Recently Completed Project: Special Issue of Rhetoric of Health and Medicine: Food as Medicine

I was honored to guest edit an issue of Rhetoric of Health and Medicine (RHM) with the topic Food as Medicine. The issue can be found here (and my introduction here) (2021).

Completed Project: Edited Collection: The V Word (Palgrave/MacMillan, 2021)

Veg(etari)an Arguments in Culture, History, and Practice: The V Word a collection coedited with Kristin Kondrlik (West Chester University), has been published by Palgrave/MacMillan in 2021. The chapters study the arguments related to veg(etari)anism as they play out in the public sphere and in a variety of media, historical eras, and geographical areas. 

Veganism/Vegetarianism Bibliography

I’ve put together an interdisciplinary list of academic work tackling the topic of veganism and vegetarianism. Current categories are: Philosophy, Gender, Cultural/Religious, Social Studies, Clinical/Medical, History, Animal Studies, Communication/Rhetoric. It is, evidently, a work in progress.

Completed Project (Textbook): Effective Scientific Communication: The Other Half of Science (Oxford University Press, 2020)

This book addresses primarily undergraduate STEM majors and minors who want or need to improve their scientific writing skills. Unlike other scientific writing primers, this book is tailored to an undergraduate audience by maintaining a light, even slightly humorous tone while remaining dead serious about the content.  

We have grounded the book in the basics of rhetorical research, scientific writing practices, and have been guided by our (long-time) experience in the classroom. The basic premise of the book is that writing is an essential component of science regardless of the stage of the scientific process, and that it is in fact a component of thinking about science itself. Without writing, science would not exist–and could not be funded, communicated, replicated, enhanced, applied, or passed down. Furthermore, writing helps scientists (and students) understand the science, explain the results of research and place them in context, and develop new ideas. Thus, the book aims to:  

  • Cultivate good writing habits;
  • Emphasize scientific literacy, including statistical literacy;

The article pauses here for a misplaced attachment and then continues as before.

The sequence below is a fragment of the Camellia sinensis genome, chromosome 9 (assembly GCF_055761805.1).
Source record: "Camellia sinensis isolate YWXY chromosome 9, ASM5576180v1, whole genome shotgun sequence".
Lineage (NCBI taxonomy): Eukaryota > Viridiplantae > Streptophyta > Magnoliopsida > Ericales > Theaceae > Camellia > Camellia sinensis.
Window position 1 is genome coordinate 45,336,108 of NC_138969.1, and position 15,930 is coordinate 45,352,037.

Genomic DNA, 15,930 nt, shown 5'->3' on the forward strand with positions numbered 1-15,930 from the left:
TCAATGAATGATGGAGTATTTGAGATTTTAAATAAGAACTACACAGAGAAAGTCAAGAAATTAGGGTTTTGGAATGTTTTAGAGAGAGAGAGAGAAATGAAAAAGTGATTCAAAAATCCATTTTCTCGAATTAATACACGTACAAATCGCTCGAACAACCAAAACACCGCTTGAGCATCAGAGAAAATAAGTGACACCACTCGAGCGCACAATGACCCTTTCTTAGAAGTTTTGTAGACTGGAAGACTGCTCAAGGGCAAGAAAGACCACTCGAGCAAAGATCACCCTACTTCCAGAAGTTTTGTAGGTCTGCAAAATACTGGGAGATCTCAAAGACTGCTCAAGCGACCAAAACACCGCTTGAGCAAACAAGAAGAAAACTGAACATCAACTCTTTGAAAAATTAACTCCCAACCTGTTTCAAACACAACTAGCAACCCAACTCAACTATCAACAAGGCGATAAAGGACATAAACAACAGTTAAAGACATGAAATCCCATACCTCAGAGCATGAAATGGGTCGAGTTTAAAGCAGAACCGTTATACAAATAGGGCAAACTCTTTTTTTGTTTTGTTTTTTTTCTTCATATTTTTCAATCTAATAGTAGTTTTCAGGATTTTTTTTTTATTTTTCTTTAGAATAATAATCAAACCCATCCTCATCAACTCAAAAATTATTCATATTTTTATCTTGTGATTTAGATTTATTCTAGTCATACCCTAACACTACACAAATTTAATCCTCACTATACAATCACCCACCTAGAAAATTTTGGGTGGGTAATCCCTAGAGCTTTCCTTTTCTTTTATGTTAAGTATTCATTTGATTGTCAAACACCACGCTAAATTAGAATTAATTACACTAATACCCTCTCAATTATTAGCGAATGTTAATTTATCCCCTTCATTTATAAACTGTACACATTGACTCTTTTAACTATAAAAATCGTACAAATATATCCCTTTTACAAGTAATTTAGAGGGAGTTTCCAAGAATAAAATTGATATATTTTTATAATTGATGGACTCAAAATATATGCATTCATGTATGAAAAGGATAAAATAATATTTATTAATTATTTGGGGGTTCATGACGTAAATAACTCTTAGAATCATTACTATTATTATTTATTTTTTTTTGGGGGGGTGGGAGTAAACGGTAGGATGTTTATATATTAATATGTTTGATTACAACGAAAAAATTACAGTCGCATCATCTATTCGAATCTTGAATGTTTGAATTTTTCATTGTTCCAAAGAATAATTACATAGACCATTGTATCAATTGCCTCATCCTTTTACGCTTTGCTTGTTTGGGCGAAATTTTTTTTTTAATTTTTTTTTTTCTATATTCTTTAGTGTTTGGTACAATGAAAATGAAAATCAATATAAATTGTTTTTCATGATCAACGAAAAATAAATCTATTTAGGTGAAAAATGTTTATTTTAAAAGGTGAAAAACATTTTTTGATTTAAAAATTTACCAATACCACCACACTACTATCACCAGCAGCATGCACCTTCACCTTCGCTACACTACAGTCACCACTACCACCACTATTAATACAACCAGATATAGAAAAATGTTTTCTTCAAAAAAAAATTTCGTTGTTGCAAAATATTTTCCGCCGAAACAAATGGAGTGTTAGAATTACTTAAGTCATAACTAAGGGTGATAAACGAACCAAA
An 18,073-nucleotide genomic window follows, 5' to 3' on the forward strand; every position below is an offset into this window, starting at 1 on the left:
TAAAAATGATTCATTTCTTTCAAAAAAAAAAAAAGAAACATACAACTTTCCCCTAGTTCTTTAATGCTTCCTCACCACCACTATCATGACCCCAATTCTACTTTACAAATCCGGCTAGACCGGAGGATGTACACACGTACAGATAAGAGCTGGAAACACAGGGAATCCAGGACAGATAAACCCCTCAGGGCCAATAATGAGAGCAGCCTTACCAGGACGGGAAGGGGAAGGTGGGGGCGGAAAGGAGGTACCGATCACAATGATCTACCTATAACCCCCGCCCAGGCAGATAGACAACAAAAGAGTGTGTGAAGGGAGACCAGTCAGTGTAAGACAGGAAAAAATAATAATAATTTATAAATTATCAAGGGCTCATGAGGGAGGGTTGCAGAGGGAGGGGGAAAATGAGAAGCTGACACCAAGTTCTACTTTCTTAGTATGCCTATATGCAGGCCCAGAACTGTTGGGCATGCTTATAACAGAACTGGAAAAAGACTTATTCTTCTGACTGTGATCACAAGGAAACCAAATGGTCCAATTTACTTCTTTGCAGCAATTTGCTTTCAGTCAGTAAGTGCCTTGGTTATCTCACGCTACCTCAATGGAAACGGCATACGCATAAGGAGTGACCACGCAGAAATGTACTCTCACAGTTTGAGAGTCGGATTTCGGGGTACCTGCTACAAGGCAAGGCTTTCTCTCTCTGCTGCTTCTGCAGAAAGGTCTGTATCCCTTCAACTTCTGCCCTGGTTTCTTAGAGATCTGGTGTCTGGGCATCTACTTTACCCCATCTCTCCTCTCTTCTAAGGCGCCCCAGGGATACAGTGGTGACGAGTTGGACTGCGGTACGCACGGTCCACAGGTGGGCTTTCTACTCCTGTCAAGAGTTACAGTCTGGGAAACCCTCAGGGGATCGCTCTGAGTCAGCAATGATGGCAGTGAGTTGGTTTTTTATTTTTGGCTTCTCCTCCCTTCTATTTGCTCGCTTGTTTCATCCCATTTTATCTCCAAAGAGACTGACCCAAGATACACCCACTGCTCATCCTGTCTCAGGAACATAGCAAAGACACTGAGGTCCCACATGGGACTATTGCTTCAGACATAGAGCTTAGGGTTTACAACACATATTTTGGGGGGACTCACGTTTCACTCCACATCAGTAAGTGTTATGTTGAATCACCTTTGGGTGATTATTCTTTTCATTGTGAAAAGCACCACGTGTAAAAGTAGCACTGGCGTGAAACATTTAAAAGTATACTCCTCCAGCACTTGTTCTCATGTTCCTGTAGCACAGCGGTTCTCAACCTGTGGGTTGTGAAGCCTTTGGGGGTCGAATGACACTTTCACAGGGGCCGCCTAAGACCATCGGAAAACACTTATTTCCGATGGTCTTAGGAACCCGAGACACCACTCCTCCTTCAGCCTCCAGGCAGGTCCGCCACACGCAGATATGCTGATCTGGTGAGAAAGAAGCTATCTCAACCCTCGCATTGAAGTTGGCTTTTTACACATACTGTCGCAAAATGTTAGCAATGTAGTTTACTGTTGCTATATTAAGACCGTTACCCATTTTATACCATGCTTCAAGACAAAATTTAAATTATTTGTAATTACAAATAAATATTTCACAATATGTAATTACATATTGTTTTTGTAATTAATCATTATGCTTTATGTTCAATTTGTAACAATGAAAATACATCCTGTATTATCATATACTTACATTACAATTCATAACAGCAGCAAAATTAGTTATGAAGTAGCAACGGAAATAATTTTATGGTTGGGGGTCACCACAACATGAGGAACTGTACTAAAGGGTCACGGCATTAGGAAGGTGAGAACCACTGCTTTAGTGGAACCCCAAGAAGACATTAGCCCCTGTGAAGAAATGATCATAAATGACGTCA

• Enhance critical thinking; 
  • Emphasize visual literacy and visual communication skills; 
  • Emphasize ethics in research and writing; 
  • Explain the unique features of scientific documentation; 
  • Provide guidance to specific and common scientific communication genres;
  • Focus on online communication;
  • Emphasize communication to lay audiences; and  
  • Provide grammatical and stylistic guidance.

This textbook, co-authored with Kelleen Flaherty, was published by Oxford University Press (2020).

Completed Project: Diagnosing Madness (Book, University of South Carolina Press, 2019)

Diagnosing Madness: The Discursive Construction of the Psychiatric Patient, 1850-1920 (University of South Carolina Press) was a project started with the late and great Carol Berkenkotter–and unfortunately, finished without her due to her premature death. It is a study of the linguistic negotiations at the heart of mental illness identification and patient diagnosis. Through an examination of individual psychiatric case records from the late-nineteenth and early twentieth centuries, we show how the work of psychiatry was navigated by patients, families, doctors, the general public, and the legal system. The results of examining those involved and their interactions show that the psychiatrist’s task became one of the psychiatrist’s task became one of constant persuasion, producing arguments surrounding diagnosis and asylum confinement that attempted to reconcile shifting definitions of disease and respond to socio-cultural pressures.

By studying patient cases, the emerging literature of confinement, and patient accounts viewed alongside institutional records, we trace the evolving rhetoric of psychiatric disease, its impact on the treatment of patients, its implications for our contemporary understanding of mental illness, and the identity of the psychiatric patient. We hope that Diagnosing Madness helps elucidate the larger rhetorical forces that contributed to the eventual decline of the asylum and highlights the struggle for the professionalization of psychiatry. – See it on Amazon.